There are many approaches to careers. Is it a linear path, a one-time decision that results in an upward or downward trajectory within a particular industry, organization or company; or rather, is it an amalgam of non-linear, serial experiences? For generations, the former path was most common. An individual would join a company or institution in an entry level position and work her way up the chain of command. In recent years, with our changing economy, professionals have had more freedom to veer from this traditional path – moving laterally between companies within the same profession; starting new businesses; or attempting entirely new challenges in a different field or role. Some people, especially highly trained scientists or physicians, have the education and training to be pioneers, to break out from the expected trajectory and make their own career. So, in launching one’s career, do you choose a proven path, wait for the first decent offer you receive, or Make Your Own Career (MYOC)?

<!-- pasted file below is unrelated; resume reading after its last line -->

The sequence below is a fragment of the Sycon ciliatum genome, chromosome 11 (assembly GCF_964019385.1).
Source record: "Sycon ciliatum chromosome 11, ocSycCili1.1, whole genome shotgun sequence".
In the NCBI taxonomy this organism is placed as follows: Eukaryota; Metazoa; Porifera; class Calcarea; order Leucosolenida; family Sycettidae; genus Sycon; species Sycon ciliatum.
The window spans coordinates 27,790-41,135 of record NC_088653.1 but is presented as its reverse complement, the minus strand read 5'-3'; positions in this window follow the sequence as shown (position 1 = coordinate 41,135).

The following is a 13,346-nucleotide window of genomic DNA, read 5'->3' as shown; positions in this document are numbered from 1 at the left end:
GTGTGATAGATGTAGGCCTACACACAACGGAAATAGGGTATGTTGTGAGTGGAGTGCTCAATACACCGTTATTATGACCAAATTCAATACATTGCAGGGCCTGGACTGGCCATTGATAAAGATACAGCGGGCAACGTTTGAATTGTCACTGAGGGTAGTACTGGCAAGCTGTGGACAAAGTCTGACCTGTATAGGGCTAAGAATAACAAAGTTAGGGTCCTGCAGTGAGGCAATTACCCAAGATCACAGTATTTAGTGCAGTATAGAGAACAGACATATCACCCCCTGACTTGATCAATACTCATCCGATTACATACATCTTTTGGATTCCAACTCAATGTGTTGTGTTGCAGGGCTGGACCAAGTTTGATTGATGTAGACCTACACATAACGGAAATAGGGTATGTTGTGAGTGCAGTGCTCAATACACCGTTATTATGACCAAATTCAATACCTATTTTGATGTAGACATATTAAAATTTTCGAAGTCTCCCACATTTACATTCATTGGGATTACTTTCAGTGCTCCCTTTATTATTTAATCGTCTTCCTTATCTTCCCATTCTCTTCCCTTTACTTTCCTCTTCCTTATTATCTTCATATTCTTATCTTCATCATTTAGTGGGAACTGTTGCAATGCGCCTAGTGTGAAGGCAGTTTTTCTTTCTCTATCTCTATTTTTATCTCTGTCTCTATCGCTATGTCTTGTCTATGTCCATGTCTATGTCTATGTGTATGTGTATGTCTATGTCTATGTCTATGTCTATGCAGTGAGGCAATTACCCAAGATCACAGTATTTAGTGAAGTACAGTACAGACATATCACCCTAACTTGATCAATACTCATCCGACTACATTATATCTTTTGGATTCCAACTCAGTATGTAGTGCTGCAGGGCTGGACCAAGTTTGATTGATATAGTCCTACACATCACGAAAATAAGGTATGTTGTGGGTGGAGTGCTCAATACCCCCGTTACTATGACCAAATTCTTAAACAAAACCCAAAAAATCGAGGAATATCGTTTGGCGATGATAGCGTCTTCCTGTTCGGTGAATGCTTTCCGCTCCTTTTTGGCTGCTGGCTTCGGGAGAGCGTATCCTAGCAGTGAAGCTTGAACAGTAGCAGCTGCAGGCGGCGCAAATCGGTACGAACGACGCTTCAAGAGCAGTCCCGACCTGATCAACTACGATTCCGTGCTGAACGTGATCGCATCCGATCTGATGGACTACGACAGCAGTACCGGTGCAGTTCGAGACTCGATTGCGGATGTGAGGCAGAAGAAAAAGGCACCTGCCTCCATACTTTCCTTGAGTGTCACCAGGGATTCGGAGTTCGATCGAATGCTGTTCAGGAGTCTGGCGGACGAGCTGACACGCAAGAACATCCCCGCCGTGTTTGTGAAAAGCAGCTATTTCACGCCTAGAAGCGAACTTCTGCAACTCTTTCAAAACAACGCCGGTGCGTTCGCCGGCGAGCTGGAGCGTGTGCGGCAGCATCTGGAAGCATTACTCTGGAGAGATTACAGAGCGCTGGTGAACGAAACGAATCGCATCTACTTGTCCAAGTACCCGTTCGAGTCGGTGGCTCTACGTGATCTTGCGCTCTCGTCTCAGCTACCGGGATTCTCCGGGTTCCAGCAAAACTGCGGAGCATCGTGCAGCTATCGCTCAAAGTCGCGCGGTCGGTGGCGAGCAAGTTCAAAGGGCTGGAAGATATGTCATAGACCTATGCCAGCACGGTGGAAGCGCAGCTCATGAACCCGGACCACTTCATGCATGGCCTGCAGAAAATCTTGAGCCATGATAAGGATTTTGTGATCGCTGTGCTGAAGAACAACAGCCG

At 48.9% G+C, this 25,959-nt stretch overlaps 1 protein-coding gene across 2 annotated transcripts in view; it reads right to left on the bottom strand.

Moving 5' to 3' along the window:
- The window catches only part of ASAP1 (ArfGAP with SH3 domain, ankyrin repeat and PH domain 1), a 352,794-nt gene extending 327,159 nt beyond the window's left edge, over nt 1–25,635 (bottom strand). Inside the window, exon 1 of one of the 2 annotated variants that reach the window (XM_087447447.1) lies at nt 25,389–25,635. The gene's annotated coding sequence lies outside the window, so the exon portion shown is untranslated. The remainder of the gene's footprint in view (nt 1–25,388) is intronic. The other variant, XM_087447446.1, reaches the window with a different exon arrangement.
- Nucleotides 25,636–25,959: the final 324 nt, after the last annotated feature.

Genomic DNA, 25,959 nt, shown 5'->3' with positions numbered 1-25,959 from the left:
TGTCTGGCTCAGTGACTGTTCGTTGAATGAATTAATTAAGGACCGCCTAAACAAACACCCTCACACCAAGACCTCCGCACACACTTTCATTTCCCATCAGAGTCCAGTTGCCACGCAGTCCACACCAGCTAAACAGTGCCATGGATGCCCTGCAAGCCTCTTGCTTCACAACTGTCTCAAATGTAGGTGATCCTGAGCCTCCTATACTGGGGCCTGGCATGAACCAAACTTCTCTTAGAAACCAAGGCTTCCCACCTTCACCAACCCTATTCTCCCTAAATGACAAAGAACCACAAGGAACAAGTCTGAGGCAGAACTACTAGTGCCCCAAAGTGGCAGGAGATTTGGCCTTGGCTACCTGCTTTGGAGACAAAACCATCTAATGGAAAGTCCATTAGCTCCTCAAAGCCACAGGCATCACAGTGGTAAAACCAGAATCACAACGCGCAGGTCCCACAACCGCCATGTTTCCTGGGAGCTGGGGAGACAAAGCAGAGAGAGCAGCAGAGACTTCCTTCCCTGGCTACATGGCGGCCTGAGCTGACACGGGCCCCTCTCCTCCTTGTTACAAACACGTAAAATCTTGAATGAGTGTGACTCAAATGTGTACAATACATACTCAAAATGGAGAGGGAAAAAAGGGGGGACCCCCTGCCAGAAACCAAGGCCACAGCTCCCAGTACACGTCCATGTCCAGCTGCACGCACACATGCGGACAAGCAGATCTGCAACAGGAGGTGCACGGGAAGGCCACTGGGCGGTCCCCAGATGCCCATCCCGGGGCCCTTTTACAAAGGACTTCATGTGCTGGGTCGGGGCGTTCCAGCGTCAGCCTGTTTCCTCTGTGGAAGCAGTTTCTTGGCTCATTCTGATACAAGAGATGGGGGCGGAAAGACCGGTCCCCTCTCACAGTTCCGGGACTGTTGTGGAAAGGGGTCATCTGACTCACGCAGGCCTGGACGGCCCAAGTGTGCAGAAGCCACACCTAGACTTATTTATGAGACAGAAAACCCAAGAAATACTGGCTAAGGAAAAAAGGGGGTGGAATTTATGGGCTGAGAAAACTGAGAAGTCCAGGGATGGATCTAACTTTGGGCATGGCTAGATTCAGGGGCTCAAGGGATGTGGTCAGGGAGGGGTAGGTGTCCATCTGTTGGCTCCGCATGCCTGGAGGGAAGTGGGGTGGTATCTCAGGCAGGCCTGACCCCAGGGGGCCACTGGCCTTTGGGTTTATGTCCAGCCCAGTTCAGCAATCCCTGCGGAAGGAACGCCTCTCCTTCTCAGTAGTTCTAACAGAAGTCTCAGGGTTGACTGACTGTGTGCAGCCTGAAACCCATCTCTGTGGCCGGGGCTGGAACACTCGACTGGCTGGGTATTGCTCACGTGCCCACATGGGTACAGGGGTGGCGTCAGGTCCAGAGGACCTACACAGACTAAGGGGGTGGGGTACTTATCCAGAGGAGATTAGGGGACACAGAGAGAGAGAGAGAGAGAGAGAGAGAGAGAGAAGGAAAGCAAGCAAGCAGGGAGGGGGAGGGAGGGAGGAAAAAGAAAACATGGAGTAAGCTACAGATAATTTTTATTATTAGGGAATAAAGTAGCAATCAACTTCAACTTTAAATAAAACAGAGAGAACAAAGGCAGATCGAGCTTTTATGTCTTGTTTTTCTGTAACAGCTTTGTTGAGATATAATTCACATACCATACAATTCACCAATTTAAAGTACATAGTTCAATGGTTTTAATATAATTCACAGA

When I first considered going to medical school, I assumed I would practice clinically until retirement. However, during medical school I became aware of the many problems facing both the profession of medicine and our healthcare delivery system. While on one-hand, these problems were discouraging and frustrating, I saw them as opportunities to make healthcare better for patients and their caregivers.
As I continued my medical training, I met people who shared my concerns and had developed ideas to help resolve the problems we identified. These interactions encouraged me to found, along with a colleague, a non-profit research and educational institute, the Pathos Project (www.pathosproject.org), which promotes personalism in medicine. In doing so I discovered that I had a passion for observing problems, talking with multidisciplinary experts on potential solutions, building a team to construct the solution, selling the concept to others, and executing upon that solution. This personal discovery, and a few fortunate contacts, led me to later found a for-profit health IT company, Clinixis Health Systems.